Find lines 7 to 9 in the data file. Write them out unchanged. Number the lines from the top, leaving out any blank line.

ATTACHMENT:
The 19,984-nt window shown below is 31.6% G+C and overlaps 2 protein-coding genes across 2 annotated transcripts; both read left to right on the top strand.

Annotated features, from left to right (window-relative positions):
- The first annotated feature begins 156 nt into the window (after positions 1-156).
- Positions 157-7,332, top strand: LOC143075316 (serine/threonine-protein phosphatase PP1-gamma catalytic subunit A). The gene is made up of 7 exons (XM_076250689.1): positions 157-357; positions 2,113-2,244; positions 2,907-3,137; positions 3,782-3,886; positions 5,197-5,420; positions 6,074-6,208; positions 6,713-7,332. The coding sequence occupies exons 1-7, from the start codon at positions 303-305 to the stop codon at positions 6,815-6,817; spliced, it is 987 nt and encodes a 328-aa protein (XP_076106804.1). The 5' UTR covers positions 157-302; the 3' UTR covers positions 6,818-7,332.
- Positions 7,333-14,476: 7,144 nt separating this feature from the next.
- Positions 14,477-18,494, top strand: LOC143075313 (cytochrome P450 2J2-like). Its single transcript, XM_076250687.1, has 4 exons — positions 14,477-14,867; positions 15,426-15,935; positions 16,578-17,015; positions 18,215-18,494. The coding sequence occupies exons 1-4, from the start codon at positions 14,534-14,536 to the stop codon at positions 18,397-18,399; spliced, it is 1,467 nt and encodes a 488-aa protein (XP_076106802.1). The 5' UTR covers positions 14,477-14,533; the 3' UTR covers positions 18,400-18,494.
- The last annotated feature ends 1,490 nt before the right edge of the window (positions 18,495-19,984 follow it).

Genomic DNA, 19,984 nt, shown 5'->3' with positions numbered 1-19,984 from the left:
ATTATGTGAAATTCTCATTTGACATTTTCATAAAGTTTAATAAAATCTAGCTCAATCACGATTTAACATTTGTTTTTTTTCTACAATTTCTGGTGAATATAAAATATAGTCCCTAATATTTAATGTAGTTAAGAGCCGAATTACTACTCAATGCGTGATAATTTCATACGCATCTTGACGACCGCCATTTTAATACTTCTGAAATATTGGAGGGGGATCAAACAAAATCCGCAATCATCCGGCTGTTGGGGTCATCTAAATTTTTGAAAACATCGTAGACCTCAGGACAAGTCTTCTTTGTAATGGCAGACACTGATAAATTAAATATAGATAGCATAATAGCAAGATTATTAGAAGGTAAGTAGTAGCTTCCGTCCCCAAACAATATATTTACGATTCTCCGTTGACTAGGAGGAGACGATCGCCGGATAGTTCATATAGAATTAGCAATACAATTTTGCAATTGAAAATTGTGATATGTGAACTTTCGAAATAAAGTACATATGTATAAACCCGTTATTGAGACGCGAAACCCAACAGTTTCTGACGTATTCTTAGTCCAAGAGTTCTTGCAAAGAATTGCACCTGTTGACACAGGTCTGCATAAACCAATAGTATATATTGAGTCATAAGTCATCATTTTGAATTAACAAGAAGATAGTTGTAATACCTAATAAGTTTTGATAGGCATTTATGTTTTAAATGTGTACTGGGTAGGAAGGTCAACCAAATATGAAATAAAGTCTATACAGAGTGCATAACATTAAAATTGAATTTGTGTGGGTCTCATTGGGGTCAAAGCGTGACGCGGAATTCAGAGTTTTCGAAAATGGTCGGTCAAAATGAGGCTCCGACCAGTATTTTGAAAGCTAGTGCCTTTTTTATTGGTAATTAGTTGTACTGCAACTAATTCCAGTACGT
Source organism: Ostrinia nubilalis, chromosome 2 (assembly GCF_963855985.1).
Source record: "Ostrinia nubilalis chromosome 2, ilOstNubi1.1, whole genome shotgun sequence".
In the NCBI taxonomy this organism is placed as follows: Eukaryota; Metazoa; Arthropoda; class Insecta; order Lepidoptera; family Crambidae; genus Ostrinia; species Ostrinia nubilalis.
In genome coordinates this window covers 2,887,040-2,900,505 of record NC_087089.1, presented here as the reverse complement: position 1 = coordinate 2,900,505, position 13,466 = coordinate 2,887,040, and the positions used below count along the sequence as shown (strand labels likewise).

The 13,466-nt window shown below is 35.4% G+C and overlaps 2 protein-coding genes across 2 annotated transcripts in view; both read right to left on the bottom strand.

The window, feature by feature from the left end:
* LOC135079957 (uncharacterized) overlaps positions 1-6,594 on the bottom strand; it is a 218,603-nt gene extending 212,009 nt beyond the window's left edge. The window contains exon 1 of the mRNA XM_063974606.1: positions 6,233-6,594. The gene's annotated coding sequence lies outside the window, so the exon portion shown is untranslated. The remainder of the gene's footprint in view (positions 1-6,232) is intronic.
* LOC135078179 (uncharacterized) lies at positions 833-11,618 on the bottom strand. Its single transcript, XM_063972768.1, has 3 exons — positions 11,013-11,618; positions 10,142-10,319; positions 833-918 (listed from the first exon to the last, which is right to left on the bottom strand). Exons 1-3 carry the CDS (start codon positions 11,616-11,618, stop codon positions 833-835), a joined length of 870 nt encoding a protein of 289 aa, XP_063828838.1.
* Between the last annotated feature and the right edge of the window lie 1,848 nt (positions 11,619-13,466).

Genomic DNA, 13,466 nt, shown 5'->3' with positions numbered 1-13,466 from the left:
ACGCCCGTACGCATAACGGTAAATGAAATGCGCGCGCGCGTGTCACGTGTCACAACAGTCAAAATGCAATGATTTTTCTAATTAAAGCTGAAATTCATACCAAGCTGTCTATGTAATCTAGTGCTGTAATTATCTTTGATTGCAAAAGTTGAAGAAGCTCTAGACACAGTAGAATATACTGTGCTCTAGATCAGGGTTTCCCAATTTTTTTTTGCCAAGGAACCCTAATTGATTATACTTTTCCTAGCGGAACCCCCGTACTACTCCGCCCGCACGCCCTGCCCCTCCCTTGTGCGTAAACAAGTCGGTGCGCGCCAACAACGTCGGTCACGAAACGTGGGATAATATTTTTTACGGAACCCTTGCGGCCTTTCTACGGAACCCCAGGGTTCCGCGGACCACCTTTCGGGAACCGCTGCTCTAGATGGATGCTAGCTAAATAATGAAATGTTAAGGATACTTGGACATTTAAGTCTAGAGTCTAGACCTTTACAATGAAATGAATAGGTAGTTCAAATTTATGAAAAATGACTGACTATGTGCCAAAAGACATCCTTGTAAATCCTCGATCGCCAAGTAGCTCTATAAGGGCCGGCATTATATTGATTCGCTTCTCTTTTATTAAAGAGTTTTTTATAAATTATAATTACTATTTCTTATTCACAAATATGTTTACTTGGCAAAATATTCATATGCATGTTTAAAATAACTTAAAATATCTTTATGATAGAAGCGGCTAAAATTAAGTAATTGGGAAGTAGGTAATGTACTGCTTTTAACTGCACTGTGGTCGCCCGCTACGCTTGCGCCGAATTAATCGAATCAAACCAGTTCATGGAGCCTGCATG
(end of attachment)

- The last annotated feature ends 1,490 nt before the right edge of the window (positions 18,495-19,984 follow it).

Genomic DNA, 19,984 nt, shown 5'->3' with positions numbered 1-19,984 from the left:
ATTATGTGAAATTCTCATTTGACATTTTCATAAAGTTTAATAAAATCTAGCTCAATCACGATTTAACATTTGTTTTTTTTCTACAATTTCTGGTGAATATAAAATATAGTCCCTAATATTTAATGTAGTTAAGAGCCGAATTACTACTCAATGCGTGATAATTTCATACGCATCTTGACGACCGCCATTTTAATACTTCTGAAATATTGGAGGGGGATCAAACAAAATCCGCAATCATCCGGCTGTTGGGGTCATCTAAATTTTTGAAAACATCGTAGACCTCAGGACAAGTCTTCTTTGTAATGGCAGACACTGATAAATTAAATATAGATAGCATAATAGCAAGATTATTAGAAGGTAAGTAGTAGCTTCCGTCCCCAAACAATATATTTACGATTCTCCGTTGACTAGGAGGAGACGATCGCCGGATAGTTCATATAGAATTAGCAATACAATTTTGCAATTGAAAATTGTGATATGTGAACTTTCGAAATAAAGTACATATGTATAAACCCGTTATTGAGACGCGAAACCCAACAGTTTCTGACGTATTCTTAGTCCAAGAGTTCTTGCAAAGAATTGCACCTGTTGACACAGGTCTGCATAAACCAATAGTATATATTGAGTCATAAGTCATCATTTTGAATTAACAAGAAGATAGTTGTAATACCTAATAAGTTTTGATAGGCATTTATGTTTTAAATGTGTACTGGGTAGGAAGGTCAACCAAATATGAAATAAAGTCTATACAGAGTGCATAACATTAAAATTGAATTTGTGTGGGTCTCATTGGGGTCAAAGCGTGACGCGGAATTCAGAGTTTTCGAAAATGGTCGGTCAAAATGAGGCTCCGACCAGTATTTTGAAAGCTAGTGCCTTTTTTATTGGTAATTAGTTGTACTGCAACTAATTCCAGTACGT